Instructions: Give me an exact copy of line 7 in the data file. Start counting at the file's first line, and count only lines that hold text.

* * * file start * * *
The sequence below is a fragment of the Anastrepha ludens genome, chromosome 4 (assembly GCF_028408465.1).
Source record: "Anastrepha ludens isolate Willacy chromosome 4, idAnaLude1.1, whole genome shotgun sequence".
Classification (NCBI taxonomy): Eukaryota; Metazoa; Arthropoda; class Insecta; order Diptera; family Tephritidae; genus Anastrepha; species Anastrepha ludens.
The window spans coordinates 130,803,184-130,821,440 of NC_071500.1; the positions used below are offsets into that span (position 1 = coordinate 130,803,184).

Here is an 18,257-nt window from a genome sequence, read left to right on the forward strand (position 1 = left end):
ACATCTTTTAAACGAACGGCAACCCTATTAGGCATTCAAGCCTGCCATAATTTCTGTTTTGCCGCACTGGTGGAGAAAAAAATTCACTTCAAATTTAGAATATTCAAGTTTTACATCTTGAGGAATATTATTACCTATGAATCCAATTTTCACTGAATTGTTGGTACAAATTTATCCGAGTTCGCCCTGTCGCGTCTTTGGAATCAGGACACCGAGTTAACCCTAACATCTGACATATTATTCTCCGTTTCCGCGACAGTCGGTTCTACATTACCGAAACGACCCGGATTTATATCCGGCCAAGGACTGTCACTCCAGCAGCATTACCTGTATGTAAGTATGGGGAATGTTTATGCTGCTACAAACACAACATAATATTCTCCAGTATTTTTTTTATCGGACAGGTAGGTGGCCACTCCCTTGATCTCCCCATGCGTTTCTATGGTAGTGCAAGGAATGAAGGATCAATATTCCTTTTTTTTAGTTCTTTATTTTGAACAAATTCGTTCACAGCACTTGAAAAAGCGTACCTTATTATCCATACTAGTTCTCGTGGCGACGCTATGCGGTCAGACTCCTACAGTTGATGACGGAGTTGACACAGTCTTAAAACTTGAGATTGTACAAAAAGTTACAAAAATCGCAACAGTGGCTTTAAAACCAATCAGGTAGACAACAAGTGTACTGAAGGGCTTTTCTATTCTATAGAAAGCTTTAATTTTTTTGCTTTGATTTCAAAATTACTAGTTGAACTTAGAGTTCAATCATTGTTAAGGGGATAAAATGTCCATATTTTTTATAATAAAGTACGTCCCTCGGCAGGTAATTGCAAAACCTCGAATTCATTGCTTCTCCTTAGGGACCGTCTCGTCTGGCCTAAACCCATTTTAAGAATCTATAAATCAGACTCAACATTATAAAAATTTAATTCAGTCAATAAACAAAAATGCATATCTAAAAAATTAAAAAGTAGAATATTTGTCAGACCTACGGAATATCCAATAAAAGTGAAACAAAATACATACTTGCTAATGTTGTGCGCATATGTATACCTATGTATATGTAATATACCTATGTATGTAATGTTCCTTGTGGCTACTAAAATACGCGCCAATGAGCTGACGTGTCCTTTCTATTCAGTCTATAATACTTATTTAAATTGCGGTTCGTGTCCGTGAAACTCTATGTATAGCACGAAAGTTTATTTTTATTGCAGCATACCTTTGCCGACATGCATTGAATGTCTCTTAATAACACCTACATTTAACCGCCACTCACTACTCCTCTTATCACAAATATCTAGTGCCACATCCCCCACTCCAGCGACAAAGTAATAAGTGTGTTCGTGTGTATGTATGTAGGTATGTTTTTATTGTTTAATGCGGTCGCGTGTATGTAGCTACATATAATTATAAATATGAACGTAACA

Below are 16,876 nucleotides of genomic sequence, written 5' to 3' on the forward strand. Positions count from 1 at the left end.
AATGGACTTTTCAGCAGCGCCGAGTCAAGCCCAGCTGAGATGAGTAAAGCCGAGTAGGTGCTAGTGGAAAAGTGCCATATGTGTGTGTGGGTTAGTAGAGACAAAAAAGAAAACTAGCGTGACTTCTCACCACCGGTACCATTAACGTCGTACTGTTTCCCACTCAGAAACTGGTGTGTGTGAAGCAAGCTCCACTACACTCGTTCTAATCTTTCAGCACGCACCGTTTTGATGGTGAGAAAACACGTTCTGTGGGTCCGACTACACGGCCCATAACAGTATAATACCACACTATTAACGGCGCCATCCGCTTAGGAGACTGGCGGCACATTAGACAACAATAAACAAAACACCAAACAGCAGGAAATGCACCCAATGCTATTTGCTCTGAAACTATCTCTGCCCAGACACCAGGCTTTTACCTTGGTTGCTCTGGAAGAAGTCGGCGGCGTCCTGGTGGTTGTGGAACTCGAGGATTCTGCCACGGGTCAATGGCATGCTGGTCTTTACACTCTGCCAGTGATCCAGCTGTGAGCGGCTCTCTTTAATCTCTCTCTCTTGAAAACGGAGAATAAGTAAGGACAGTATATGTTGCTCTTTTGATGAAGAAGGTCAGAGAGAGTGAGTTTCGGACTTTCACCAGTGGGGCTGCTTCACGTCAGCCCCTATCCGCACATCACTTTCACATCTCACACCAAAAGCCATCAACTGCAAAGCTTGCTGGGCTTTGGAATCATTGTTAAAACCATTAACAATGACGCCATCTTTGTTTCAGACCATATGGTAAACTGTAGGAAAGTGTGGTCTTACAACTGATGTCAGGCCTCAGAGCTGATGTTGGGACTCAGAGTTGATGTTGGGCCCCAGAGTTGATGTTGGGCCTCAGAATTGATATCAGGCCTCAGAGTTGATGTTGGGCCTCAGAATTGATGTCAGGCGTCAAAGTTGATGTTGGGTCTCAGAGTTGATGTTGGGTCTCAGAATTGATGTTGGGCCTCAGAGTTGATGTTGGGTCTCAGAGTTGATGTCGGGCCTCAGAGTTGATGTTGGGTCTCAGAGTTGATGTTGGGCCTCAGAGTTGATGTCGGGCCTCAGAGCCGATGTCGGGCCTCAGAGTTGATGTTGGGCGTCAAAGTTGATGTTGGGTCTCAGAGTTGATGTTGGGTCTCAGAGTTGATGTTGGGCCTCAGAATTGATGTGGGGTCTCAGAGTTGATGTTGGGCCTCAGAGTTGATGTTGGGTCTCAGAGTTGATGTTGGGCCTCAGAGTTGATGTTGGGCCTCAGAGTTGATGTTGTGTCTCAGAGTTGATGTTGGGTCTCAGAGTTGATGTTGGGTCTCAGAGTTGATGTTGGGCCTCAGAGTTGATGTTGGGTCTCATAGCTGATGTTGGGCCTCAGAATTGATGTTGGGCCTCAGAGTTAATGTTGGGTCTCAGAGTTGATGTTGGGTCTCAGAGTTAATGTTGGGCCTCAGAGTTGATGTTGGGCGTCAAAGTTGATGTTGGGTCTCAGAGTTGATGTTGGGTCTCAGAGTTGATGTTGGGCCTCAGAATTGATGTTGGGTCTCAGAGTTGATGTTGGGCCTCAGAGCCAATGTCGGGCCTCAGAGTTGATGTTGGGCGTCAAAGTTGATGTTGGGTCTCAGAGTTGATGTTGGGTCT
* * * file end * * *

Below are 16,876 nucleotides of genomic sequence, written 5' to 3' on the forward strand. Positions count from 1 at the left end.